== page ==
Beautifying Christchurch one plant at a time
Liv Worsnop is beautifying central Christchurch one plant at a time. Will Harvie reports.
The succulent is oddly out of place and oddly pleasing. It's between a shipping container and a demolition fence on Manchester St in Christchurch, plunked into the gravel desert that is the central city. The plant is prospering.
Somebody planted that succulent and many others in the area. And somebody planted a little rock garden near the footpath the next street over. In the other direction, somebody has nurtured sage on sparse soil between broken concrete.
Needless to say, this isn't the work of city council or landowners. It's the work of Liv Worsnop, sometimes working alone and sometimes with Plant Gang - a loosely organised band of volunteer gardeners who coalesce around Worsnop from time to time.
They enter vacant land and tidy it. Usually this means removing rubbish. Sometimes this means weeding. Sometimes it means crossing demolition fences, but those are fewer these days. Almost inevitably she enters land without permission. But it's mostly about plants.
"Plant Gang is a mechanism to create a conversation between people about plants, " she says. Her efforts "get people's attention and get them looking . . . I'm after subtle, small changes that spark ideas."
Worsnop works in a sort of halfway, semi-legal world. One of her central city projects, Zen Garden, was officially sanctioned by Life in Vacant Spaces (Livs), the non-profit that brokers deals between landowners and creative types for temporary projects. Livs got Worsnop permission and a proper lease to set up the minimalist meditative space at Manchester and Cashel streets. When she needed help keeping it tidy, the army sent a squad for a few hours.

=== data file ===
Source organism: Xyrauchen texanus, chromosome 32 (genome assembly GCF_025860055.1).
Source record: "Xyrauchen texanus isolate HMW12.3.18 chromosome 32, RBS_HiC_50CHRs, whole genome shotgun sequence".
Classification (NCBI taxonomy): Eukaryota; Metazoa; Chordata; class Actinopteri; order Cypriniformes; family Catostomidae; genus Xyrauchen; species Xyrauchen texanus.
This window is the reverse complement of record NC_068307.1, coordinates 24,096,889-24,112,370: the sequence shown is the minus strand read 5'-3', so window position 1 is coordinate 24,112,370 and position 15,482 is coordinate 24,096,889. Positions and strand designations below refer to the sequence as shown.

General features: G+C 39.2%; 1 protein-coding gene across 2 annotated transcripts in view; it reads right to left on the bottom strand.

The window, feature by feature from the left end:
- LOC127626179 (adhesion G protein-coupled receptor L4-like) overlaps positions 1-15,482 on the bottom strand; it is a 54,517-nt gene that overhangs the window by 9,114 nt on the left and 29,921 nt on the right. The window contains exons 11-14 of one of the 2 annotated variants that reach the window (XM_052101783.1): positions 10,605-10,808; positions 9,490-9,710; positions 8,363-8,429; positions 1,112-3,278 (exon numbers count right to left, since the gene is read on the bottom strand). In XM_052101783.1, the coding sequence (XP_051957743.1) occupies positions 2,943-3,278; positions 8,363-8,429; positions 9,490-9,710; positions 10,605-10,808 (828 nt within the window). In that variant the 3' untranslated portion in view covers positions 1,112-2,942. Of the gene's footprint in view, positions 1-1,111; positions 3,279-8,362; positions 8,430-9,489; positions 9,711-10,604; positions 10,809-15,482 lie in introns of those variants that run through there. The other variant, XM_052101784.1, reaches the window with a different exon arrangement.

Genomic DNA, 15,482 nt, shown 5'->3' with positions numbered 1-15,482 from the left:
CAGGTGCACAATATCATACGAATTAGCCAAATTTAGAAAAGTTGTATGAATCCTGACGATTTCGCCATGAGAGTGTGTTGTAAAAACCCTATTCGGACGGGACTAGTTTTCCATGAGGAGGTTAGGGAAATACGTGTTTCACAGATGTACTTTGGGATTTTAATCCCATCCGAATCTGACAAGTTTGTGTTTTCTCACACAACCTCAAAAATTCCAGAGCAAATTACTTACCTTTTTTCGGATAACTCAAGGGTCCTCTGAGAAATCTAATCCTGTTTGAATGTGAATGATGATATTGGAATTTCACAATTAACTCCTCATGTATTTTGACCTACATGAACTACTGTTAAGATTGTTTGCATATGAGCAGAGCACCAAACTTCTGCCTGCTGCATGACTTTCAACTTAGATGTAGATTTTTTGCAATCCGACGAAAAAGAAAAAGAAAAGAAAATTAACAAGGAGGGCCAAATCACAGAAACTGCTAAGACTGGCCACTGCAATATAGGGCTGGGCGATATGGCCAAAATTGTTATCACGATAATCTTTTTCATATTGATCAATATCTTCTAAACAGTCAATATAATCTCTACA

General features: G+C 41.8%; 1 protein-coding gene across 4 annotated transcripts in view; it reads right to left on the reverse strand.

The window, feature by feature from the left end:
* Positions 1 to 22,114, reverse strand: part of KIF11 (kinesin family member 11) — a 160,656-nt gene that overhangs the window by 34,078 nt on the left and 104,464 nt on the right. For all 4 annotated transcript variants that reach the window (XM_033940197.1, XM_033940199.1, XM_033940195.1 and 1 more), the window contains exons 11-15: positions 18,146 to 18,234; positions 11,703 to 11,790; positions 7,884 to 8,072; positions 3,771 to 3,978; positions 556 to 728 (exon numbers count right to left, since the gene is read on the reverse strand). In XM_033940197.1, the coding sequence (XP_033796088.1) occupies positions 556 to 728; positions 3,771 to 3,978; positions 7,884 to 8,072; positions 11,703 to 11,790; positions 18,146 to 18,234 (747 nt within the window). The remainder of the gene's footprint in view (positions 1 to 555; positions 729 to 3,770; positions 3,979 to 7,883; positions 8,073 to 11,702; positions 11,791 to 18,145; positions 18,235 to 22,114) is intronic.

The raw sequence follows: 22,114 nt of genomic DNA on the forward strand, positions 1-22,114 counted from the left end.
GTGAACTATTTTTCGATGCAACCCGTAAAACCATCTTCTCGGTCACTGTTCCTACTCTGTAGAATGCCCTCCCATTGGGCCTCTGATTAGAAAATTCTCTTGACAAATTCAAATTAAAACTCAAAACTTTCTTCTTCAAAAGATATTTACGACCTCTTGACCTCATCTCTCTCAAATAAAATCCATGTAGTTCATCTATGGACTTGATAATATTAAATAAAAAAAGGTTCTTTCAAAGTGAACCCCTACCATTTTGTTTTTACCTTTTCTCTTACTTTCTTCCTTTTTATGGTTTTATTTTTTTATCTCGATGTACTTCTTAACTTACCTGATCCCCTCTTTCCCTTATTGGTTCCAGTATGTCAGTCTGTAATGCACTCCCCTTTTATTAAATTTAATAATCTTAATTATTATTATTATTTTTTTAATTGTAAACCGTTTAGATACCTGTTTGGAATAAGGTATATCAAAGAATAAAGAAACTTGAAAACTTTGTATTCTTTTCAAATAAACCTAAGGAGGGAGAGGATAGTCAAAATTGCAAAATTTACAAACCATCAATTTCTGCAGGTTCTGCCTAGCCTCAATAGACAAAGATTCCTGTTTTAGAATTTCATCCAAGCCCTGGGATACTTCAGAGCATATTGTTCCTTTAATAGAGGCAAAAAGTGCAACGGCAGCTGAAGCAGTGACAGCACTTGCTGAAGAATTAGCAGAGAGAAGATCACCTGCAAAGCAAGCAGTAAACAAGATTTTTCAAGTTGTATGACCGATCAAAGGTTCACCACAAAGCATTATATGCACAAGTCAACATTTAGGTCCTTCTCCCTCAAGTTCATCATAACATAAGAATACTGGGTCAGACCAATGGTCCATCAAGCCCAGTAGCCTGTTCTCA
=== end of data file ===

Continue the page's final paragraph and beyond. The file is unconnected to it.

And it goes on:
Other times, Worsnop carries on without sanction. The succulents on Manchester were found out east somewhere and transplanted without anybody's permission. The police pulled her up one day recently, worried that one of her rock gardens was a trip hazard - as if central Christchurch isn't peppered with trip hazards, she says. They let her go and she was back the next day. "I had to plant them somewhere, " she says.
But neither is she secretive. On demolition sites that the group has tidied, she posts handmade signs stating the place was cleaned by Plant Gang. The Plant Gang Facebook page is open to all comers (over 500 so far) and Worsnop sometimes seeks volunteers - "if you would like to come and help, we start at 11". Helpers get patched, just like a real gang.
Worsnop has a bachelor's degree in fine arts from Canterbury University. Last summer she invented a project called the Botanical Preservation Project, which catalogued and celebrated the plants growing wild on demolition sites in central Christchurch. She lifted and pressed representative plants, then scanned them and displayed them on the website Tumblr. She added notes on their origins, naturalisation, medicinal and edible uses.
Plant Gang grew from that - walking the central streets and seeing growing plants. To many, they are weeds. Not to Worsnop. She saw a new kind of garden, one "unordered and wild, yet offer[ing] colour and life. The flora is varied, from bright and floral, to thistled and gnarled."
Worsnop cites the old wisdom that "weeds are plants growing in the wrong place". She calls them "wilds" and typically leaves whatever has sprung up to stay. If the wilds are especially noxious or preventing her own plants from flourishing, she pulls and composts them at Agropolis, the "urban farm" she helped found last month near the former Poplar Lane.
Worsnop's ambition this summer is to care for planter boxes left in the CBD. She's also keen to attract bees into the gravel-grey zone.
Worsnop earns a living at a butchery and jewellery gallery. Plant Gang is mostly voluntary. She looks for more helpers, plants and materials. Soil is especially sought.
"If you like the idea of Plant Gang, you're in the club and you can decide what action you want to take, " she says.
On the web: facebook.com/plantgang
- The Press
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